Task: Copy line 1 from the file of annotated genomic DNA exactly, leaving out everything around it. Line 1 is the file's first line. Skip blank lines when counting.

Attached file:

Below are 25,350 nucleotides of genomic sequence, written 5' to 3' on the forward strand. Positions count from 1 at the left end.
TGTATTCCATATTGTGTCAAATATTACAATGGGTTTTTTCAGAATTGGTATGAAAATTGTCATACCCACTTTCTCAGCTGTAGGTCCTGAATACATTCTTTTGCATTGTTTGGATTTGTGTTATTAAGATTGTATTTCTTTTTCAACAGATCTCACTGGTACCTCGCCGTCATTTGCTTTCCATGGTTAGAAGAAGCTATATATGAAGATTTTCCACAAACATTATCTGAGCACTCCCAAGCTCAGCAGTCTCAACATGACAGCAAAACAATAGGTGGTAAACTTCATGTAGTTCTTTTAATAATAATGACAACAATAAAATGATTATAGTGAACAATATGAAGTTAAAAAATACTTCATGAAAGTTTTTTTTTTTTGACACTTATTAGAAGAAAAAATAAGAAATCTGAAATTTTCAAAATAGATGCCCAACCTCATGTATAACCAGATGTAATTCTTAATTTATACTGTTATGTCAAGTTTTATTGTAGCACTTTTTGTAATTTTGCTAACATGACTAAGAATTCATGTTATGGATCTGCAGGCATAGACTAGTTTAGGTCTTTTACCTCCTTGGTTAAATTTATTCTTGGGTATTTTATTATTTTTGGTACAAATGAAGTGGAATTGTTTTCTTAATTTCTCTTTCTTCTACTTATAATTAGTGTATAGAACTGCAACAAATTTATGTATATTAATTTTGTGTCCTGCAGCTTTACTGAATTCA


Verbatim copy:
Below are 25,350 nucleotides of genomic sequence, written 5' to 3' on the forward strand. Positions count from 1 at the left end.